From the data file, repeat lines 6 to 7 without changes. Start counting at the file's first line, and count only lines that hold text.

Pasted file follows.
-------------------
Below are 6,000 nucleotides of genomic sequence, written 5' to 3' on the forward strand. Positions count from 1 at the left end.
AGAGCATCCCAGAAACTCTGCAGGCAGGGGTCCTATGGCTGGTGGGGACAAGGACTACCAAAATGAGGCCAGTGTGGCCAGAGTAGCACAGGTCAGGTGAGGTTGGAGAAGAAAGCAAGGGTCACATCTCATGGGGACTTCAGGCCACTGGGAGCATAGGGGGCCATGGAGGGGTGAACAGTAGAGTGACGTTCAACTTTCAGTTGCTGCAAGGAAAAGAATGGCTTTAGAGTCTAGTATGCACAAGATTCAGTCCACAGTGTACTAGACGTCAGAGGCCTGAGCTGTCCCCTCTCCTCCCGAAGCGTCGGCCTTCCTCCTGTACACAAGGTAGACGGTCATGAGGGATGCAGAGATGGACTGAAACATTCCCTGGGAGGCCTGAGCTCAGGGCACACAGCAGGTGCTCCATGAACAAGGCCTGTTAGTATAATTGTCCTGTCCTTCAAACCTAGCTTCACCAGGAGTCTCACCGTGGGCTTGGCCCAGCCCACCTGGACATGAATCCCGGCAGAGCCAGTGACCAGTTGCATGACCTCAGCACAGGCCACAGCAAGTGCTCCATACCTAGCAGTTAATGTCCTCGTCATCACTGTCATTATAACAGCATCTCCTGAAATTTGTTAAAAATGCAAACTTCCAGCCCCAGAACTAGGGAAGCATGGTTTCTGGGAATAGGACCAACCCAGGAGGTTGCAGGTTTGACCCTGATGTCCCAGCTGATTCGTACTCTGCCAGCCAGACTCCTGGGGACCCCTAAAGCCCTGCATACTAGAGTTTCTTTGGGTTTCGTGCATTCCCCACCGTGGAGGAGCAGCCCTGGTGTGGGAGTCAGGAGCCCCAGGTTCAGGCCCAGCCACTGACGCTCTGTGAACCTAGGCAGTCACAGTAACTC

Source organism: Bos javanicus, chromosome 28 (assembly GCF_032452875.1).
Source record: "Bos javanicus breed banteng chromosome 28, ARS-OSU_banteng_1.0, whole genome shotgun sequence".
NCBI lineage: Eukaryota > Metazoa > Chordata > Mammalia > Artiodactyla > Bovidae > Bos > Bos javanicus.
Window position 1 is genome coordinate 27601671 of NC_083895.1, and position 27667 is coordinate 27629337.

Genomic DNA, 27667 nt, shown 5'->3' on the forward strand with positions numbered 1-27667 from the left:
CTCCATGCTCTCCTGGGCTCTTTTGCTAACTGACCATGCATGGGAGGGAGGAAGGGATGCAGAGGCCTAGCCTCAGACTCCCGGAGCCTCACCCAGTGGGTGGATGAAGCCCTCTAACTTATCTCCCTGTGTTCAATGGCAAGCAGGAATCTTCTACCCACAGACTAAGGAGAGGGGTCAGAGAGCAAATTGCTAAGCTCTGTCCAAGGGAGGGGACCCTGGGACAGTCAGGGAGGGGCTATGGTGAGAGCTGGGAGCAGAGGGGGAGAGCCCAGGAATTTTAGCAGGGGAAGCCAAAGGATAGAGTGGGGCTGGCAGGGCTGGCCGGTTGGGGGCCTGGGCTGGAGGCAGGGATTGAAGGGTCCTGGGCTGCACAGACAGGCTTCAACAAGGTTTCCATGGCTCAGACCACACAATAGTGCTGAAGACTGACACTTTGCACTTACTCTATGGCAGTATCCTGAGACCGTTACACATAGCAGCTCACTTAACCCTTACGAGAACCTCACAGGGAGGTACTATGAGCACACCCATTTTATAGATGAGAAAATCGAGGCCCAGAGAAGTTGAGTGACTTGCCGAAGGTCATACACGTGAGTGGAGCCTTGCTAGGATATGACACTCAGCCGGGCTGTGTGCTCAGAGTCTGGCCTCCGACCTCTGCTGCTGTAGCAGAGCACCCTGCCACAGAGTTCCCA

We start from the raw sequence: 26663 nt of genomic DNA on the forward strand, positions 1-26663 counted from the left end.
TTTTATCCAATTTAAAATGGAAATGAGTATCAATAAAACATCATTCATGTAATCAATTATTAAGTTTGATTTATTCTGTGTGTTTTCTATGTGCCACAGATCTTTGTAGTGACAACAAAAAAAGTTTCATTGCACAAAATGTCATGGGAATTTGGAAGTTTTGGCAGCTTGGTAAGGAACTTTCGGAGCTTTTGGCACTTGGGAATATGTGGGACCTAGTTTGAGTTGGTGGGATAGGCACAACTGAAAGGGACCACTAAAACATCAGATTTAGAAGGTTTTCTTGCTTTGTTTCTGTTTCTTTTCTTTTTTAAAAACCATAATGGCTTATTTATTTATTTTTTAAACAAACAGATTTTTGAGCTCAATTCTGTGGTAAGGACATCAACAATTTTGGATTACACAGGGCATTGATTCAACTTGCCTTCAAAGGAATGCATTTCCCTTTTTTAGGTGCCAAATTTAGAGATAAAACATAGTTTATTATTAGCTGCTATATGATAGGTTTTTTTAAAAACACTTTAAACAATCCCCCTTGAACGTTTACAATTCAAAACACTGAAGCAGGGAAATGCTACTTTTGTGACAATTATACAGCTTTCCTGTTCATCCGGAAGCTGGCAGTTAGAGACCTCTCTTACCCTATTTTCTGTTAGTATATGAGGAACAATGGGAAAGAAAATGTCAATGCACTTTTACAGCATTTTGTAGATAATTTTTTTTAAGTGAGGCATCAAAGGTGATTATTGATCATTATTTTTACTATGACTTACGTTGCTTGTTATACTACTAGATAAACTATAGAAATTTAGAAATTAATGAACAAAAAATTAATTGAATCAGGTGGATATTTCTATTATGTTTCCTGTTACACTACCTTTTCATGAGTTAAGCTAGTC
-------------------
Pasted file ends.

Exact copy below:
Window position 1 is genome coordinate 27601671 of NC_083895.1, and position 27667 is coordinate 27629337.

Genomic DNA, 27667 nt, shown 5'->3' on the forward strand with positions numbered 1-27667 from the left: